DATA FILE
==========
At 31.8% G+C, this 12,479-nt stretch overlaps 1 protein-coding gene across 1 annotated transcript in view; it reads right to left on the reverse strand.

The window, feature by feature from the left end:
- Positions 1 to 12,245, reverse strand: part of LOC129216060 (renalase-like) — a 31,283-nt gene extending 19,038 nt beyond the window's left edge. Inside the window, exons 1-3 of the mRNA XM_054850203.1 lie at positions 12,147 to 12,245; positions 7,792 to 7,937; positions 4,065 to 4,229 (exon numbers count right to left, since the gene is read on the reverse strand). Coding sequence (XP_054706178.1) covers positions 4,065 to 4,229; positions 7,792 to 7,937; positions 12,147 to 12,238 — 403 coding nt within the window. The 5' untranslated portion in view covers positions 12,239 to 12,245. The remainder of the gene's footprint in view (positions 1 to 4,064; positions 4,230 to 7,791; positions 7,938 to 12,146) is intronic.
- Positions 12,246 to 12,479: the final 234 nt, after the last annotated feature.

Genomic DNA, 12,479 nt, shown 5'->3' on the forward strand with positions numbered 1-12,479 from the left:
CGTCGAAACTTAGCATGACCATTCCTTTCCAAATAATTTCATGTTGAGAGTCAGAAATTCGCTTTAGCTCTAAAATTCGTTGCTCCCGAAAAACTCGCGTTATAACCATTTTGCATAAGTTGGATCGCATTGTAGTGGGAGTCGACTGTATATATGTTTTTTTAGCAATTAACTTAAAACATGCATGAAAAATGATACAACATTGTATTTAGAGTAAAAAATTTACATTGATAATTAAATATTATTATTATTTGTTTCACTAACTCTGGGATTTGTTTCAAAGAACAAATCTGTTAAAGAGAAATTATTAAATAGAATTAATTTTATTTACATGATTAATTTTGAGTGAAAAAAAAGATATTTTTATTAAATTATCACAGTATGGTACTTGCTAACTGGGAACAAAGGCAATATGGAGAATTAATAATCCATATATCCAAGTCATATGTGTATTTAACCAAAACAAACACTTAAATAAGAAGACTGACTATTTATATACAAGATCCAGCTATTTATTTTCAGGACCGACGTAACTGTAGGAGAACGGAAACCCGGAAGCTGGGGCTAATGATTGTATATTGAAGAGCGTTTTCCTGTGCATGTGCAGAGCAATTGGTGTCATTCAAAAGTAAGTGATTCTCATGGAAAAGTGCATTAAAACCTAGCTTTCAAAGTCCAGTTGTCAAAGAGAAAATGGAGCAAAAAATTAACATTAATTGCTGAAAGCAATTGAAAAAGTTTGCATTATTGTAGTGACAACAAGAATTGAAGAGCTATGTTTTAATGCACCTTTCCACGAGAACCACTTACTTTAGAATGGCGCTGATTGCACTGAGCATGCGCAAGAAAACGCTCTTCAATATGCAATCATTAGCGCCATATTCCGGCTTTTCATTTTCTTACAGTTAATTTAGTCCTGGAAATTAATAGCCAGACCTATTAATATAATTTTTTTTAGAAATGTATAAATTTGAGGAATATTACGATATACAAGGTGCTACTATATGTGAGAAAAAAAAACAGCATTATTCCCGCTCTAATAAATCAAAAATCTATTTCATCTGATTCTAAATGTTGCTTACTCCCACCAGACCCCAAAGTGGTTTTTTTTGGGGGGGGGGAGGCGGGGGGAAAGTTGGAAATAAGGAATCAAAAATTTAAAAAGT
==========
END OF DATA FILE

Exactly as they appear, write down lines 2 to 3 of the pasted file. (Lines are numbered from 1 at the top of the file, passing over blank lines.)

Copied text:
The window, feature by feature from the left end:
- Positions 1 to 12,245, reverse strand: part of LOC129216060 (renalase-like) — a 31,283-nt gene extending 19,038 nt beyond the window's left edge. Inside the window, exons 1-3 of the mRNA XM_054850203.1 lie at positions 12,147 to 12,245; positions 7,792 to 7,937; positions 4,065 to 4,229 (exon numbers count right to left, since the gene is read on the reverse strand). Coding sequence (XP_054706178.1) covers positions 4,065 to 4,229; positions 7,792 to 7,937; positions 12,147 to 12,238 — 403 coding nt within the window. The 5' untranslated portion in view covers positions 12,239 to 12,245. The remainder of the gene's footprint in view (positions 1 to 4,064; positions 4,230 to 7,791; positions 7,938 to 12,146) is intronic.